What if the city’s transit stops were renamed according to their most popular hashtags? Next stop: #cronut.

If you wanted to do a whirlwind trip of New York focusing only on gigantic tourist spots, a handy reference would be this map of subway stations renamed for their most-popular Instagram tags.

The "Tags and the City” transit system, made by Jug Cerovic, David Goldwich, and Tin Fischer, uses geotagged Instagram data from 2014 to reveal the social-media fixations of the time. (Instagram has since stopped providing this kind of superspecific geographic information.) Thus the MTA’s 116 Street–Columbia University stop becomes #ivyleague, the PATH train’s World Trade Center Station #neverforget, and Christopher Street–Sheridan Square #sexandthecity presumably for Sushi Samba (and please don’t ask, because I don’t know, if this was the Sushi Samba where Richard tried to “woo back Samantha after she discovers his wicked ways, but his efforts are all wet when Samantha throws a dirty Martini in his face.”).

The cartography crew behind the map writes on Reddit:

[W]e chose the hundred most popular stations (popular on Instagram). The stations got their name mainly automatically, but with a bit of editorial choice. We calculate the most significant hashtag which is used around each station (largest deviation from average frequency of respective hashtag across all stations), usually within 300 meters. But if this hashtag is just the station’s or the neighborhood’s name we went for the next one. When a hashtag referred to an event which is not repeated each year at the same place, we skipped it too. We only counted one photograph from each account and a hashtag had to have a minimum frequency of 100.

What surfaces over and over again in "Tags and the City” is humanity’s fascination with stuffing our faces (#redrooster, #cronut, #shakeshack, #halalguys) as well as time-honored TV shows and movies. The tag #seinfeld exists in Morningside Heights for the sitcom’s repeated scenes inside Tom’s Restaurant, for example, and #ghostbusters appears at Franklin Street because of the nearby fire station popularized in the spooky franchise.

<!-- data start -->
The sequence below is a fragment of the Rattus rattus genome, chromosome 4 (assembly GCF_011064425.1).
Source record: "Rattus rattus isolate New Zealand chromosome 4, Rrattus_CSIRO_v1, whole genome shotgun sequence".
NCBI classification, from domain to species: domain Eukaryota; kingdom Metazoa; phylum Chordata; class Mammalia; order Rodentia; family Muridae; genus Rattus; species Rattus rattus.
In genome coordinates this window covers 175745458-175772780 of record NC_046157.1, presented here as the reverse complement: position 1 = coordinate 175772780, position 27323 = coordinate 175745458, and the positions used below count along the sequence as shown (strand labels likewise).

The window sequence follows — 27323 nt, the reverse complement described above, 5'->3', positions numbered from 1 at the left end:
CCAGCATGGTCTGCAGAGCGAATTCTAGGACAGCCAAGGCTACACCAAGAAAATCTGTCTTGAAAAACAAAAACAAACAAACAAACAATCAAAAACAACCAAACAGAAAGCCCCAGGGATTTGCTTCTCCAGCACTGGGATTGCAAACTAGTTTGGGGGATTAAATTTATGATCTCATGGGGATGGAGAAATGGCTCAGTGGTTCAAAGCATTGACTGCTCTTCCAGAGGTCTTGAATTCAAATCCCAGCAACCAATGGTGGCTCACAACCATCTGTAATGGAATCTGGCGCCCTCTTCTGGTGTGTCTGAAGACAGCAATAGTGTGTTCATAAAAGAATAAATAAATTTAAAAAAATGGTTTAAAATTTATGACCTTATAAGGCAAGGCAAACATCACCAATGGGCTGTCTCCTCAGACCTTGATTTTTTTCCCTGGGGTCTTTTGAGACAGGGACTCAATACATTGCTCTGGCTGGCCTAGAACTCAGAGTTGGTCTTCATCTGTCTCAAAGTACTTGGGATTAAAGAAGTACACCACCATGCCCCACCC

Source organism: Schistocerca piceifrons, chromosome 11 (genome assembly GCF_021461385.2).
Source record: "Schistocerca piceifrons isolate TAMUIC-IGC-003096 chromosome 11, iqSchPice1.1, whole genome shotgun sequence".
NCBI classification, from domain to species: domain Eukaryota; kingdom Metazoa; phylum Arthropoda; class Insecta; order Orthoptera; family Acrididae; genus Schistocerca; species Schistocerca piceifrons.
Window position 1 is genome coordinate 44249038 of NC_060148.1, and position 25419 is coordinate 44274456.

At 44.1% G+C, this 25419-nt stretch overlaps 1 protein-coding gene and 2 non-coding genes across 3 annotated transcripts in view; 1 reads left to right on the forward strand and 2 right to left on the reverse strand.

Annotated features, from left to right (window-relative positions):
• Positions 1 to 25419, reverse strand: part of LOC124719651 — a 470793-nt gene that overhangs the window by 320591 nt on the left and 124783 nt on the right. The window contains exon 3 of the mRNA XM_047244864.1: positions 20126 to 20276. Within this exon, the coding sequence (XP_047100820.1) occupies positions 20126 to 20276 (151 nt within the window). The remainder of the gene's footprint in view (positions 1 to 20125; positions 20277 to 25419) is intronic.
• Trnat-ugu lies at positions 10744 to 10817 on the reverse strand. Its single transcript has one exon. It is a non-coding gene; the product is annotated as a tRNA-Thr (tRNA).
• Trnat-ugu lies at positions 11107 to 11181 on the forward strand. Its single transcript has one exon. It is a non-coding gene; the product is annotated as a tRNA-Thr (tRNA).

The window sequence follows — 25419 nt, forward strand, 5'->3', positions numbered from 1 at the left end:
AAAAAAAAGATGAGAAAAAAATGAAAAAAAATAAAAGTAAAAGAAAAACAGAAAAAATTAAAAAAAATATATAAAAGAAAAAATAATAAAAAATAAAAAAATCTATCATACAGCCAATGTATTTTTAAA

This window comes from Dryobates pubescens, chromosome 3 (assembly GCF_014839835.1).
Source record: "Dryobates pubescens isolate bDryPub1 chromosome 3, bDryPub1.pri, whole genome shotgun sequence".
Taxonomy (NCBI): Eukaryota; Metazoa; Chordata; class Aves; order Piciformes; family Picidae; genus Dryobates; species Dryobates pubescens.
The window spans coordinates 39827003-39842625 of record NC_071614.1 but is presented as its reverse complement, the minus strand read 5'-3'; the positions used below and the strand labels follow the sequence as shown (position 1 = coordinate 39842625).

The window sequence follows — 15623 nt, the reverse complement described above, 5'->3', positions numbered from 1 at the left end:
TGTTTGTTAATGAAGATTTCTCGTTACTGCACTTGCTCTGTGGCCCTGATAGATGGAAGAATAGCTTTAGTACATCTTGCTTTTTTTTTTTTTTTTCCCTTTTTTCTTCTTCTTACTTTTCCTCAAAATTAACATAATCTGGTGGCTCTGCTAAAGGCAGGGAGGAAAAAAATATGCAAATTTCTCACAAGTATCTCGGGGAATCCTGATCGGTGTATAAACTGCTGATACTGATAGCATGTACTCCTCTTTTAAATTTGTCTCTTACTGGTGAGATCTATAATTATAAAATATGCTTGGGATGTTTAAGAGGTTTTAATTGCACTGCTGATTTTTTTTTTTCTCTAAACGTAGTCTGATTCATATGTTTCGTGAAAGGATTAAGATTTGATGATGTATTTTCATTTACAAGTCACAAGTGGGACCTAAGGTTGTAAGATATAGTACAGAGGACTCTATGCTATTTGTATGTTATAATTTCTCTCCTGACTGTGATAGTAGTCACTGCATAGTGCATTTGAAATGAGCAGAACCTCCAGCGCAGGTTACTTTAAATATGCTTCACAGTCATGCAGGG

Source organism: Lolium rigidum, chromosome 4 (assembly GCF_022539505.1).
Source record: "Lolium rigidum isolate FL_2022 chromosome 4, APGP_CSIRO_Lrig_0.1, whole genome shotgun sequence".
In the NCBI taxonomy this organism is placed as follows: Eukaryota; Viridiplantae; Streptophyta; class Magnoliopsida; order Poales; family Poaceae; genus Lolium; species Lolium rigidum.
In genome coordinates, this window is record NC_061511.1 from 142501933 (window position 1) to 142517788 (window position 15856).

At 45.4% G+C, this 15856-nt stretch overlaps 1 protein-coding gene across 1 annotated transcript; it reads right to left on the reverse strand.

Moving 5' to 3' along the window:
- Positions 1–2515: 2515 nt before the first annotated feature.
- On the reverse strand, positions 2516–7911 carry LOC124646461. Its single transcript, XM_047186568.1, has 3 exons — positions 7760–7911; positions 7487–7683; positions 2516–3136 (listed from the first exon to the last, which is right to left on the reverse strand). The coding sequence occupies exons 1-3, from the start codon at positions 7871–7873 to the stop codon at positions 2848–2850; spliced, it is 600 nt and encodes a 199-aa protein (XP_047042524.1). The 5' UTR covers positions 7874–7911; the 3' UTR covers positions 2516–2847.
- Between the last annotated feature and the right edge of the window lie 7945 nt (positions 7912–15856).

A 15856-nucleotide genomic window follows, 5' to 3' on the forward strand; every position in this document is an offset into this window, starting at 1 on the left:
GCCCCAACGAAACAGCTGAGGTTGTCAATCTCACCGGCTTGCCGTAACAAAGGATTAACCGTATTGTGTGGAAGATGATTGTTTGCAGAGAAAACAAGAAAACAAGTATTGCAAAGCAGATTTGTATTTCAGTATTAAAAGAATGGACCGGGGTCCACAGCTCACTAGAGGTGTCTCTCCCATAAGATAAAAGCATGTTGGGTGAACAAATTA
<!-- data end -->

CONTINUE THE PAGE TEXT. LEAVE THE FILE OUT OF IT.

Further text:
The folks who put together this map have also created versions for San Francisco, London, and elsewhere; head to their site for zoomed-in details and to buy them as posters and pillows.

About the Author

Most Popular

  1. Two men plant a young tree in a lot in Detroit.
    Environment

    Why Detroit Residents Pushed Back Against Tree-Planting

    Detroiters were refusing city-sponsored “free trees.” A researcher found out the problem: She was the first person to ask them if they wanted them.

  2. A man carrying a young boy on his shoulders amid the fall foliage of New York's Central Park.
    Life

    Which U.S. Cities Have the Most Families With Kids?

    Spoiler alert: It’s simply not the case that families with kids have disappeared from urban America.

  3. Equity

    Hope You Aren't Counting on Getting a Tax Refund This Winter

    Millions of low-income households rely on the Earned Income Tax Credit to help them get through the winter. Too bad most IRS workers are furloughed.

  4. An fitness instructor leads a indoor running club.
    Life

    The Rise and Fall of New Year’s Fitness Resolutions, in 5 Charts

    The January gym spike is real, but it drops off just a few weeks later, according to data from location and fitness apps.

  5. A photo of President Donald Trump showing off U.S.-Mexico border wall prototypes in March 2018.
    Perspective

    Like Confederate Monuments, Trump’s Border Wall Is Really About Racism

    The president’s vision of a massive wall along the Mexican border is fundamentally about propaganda and oppression, not national security.